Robert O'Callaghan's Rockford Basket Press Shiraz is one of the Barossa Valley's most important wines. It entered Langton's Classification of Australian Wine in 2000 and was promoted to the highest – 'Exceptional' – category in 2005.
It is sold almost exclusively to Rockford's own mailing list customers and is rarely made available to the retail market.
Basket Press manages to combine the concentration and power of the traditional Barossa Shiraz style of the 1950s and '60s with the supple freshness of contemporary winemaking.
It has achieved its high status in a relatively short time: the first vintage was 1984.
Rockford’s squat, high–shouldered brown bottle - reminiscent of 1940s red wine packaging - is instantly recognisable.
Difficult season, but it's not a difficult wine. Fans of the label with some already stashed in their cellar can breathe easy. It's fuller in body than the season might have predicted, but more elegant than is usual for this wine. Blackberry, raspberry, coffee grounds, toast and vanilla fill it out, with herbs and peppers whispering through the finish. Tannin is the key: it's ripe, fine, marked by its finesse and yet determined to get its point across. Perhaps not a long-termer, but no doubting either its merit or drinking appeal.
95 points, Wine Companion (October 2014)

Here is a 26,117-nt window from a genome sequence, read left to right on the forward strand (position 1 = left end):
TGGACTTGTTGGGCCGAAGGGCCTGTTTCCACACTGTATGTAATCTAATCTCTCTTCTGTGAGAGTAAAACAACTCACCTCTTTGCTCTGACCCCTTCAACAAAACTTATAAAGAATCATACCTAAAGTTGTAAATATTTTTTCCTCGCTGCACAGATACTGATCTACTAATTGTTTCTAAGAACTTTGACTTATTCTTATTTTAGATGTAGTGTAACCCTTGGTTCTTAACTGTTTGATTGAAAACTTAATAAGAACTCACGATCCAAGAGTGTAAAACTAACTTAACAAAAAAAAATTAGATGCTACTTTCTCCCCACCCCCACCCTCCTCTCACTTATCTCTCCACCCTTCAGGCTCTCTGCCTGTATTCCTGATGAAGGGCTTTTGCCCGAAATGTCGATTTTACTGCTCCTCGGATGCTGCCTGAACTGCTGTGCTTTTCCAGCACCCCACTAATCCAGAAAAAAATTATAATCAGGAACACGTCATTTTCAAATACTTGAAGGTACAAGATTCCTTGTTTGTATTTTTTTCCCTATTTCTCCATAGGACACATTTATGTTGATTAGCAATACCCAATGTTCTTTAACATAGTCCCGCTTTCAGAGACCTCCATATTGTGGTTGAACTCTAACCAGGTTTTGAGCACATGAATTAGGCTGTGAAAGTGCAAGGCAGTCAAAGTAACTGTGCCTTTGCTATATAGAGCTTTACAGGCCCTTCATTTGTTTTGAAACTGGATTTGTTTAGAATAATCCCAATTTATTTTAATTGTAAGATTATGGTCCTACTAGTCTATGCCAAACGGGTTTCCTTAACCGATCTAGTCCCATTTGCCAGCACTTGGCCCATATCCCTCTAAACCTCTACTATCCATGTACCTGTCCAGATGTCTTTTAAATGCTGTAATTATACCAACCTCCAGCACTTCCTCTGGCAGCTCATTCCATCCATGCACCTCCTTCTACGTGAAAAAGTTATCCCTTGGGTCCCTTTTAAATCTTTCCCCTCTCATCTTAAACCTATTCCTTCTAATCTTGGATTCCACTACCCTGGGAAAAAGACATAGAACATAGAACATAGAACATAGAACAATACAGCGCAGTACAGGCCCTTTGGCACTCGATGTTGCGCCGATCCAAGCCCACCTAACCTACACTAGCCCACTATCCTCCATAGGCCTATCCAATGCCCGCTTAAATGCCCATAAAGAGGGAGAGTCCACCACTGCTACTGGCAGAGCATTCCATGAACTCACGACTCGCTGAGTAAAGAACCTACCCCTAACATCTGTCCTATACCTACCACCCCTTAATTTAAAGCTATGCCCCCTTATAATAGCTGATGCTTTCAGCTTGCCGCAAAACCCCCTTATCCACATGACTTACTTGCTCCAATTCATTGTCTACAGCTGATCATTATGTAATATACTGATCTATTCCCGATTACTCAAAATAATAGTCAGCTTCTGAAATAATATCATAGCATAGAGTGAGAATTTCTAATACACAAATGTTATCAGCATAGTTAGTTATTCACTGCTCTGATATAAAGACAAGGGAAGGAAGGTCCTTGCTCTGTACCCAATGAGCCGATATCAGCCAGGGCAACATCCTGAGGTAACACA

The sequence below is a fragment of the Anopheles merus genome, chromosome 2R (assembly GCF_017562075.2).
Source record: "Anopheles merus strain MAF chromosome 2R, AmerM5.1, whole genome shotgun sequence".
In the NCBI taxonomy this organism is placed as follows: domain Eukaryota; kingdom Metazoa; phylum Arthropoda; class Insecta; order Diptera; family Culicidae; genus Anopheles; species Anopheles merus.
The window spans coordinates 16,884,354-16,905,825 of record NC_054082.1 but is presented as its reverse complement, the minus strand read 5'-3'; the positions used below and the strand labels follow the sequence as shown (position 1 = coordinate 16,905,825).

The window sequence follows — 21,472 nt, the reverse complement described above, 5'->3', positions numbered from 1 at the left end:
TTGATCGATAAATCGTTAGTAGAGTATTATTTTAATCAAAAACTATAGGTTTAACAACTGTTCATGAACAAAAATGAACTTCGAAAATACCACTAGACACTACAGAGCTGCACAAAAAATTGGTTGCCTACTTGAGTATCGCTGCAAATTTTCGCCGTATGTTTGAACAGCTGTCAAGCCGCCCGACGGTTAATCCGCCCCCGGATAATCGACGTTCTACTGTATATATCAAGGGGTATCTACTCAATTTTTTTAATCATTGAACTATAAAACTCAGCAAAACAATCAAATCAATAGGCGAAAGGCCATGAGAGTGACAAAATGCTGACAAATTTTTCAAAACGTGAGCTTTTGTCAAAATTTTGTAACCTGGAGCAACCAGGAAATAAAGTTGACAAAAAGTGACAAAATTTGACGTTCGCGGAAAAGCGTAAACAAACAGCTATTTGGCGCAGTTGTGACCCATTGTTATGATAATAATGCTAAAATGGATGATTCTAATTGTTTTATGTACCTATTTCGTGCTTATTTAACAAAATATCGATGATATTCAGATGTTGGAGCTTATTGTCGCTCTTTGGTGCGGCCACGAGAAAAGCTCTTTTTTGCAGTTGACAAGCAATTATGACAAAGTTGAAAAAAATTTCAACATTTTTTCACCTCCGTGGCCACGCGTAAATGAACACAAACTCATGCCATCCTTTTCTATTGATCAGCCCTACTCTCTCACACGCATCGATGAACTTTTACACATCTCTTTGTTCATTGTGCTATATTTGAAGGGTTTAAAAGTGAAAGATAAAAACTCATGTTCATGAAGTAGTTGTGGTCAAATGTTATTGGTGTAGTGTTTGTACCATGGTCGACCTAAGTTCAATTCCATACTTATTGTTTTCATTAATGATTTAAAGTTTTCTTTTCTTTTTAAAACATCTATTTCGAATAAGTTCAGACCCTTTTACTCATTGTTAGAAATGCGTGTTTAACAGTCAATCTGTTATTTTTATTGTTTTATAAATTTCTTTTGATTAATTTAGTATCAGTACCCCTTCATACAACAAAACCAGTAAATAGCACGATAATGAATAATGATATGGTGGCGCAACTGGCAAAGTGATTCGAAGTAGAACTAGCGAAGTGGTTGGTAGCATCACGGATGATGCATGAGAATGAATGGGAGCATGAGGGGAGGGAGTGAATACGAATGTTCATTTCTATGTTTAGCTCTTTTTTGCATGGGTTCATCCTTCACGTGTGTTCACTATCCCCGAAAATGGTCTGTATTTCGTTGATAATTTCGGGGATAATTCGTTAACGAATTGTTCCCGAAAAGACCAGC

Colonel William Light, the South Australian colony’s Surveyor-General, named the Barossa in 1837 after the site of an English victory over the French in the Spanish Peninsular War. In the mid-1800’s Silesian and English immigrants settled in the area. The Barossa itself comprises two distinct sub-regions: Eden Valley and the warmer Barossa Valley floor at 270m.The Barossa Valley enjoys a warm Mediterranean climate characterised by hot dry summers and relatively low rainfall. Cool sea breezes from the Gulf of St Vincent modify the temperature, however hot northerly winds can occasionally dominate creating considerable vine stress. Many older established vineyards are dry-grown, but supplementary irrigation is also extensively used. The valley is comprised of rich brown soils and alluvial sands. A long history of uninterrupted viticulture in the area means the Barossa valley is home to Australia’s largest concentration of old-vine Shiraz, Grenache and Mourvedre with many over 100 years old. Although most famous for Shiraz, the Barossa can also produce fragrant and deliciously fruity Grenache blends and beautifully rich, chocolatey Cabernet Sauvignons.